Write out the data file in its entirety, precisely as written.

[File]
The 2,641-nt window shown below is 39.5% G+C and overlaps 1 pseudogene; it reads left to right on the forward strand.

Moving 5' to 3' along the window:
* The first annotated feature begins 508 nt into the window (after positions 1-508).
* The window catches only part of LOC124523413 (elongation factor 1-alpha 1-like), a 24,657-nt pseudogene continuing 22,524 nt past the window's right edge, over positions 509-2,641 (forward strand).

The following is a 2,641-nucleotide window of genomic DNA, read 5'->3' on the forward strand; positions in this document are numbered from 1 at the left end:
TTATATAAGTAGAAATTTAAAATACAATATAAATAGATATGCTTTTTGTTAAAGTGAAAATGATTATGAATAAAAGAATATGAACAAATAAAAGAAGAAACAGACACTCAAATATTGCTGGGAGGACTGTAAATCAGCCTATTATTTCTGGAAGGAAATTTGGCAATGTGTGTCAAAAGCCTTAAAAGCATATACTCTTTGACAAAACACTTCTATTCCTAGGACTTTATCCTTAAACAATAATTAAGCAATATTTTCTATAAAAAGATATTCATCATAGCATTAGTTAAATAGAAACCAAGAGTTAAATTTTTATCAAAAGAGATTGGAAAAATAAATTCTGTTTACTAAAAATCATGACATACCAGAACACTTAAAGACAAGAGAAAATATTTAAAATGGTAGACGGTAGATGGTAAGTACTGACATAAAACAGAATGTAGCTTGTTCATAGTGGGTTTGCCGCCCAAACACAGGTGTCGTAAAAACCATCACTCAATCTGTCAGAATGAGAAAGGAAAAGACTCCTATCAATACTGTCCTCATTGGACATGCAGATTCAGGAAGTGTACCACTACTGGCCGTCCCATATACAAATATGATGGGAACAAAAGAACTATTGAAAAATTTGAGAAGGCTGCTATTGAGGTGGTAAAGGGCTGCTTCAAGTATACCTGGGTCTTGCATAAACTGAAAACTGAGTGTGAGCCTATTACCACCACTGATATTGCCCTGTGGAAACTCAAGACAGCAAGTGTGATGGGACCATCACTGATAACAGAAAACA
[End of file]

The 2,641-nt window shown below is 39.5% G+C and overlaps 1 pseudogene; it reads left to right on the forward strand.

Moving 5' to 3' along the window:
* The first annotated feature begins 508 nt into the window (after positions 1-508).
* The window catches only part of LOC124523413 (elongation factor 1-alpha 1-like), a 24,657-nt pseudogene continuing 22,524 nt past the window's right edge, over positions 509-2,641 (forward strand).

The following is a 2,641-nucleotide window of genomic DNA, read 5'->3' on the forward strand; positions in this document are numbered from 1 at the left end:
TTATATAAGTAGAAATTTAAAATACAATATAAATAGATATGCTTTTTGTTAAAGTGAAAATGATTATGAATAAAAGAATATGAACAAATAAAAGAAGAAACAGACACTCAAATATTGCTGGGAGGACTGTAAATCAGCCTATTATTTCTGGAAGGAAATTTGGCAATGTGTGTCAAAAGCCTTAAAAGCATATACTCTTTGACAAAACACTTCTATTCCTAGGACTTTATCCTTAAACAATAATTAAGCAATATTTTCTATAAAAAGATATTCATCATAGCATTAGTTAAATAGAAACCAAGAGTTAAATTTTTATCAAAAGAGATTGGAAAAATAAATTCTGTTTACTAAAAATCATGACATACCAGAACACTTAAAGACAAGAGAAAATATTTAAAATGGTAGACGGTAGATGGTAAGTACTGACATAAAACAGAATGTAGCTTGTTCATAGTGGGTTTGCCGCCCAAACACAGGTGTCGTAAAAACCATCACTCAATCTGTCAGAATGAGAAAGGAAAAGACTCCTATCAATACTGTCCTCATTGGACATGCAGATTCAGGAAGTGTACCACTACTGGCCGTCCCATATACAAATATGATGGGAACAAAAGAACTATTGAAAAATTTGAGAAGGCTGCTATTGAGGTGGTAAAGGGCTGCTTCAAGTATACCTGGGTCTTGCATAAACTGAAAACTGAGTGTGAGCCTATTACCACCACTGATATTGCCCTGTGGAAACTCAAGACAGCAAGTGTGATGGGACCATCACTGATAACAGAAAACA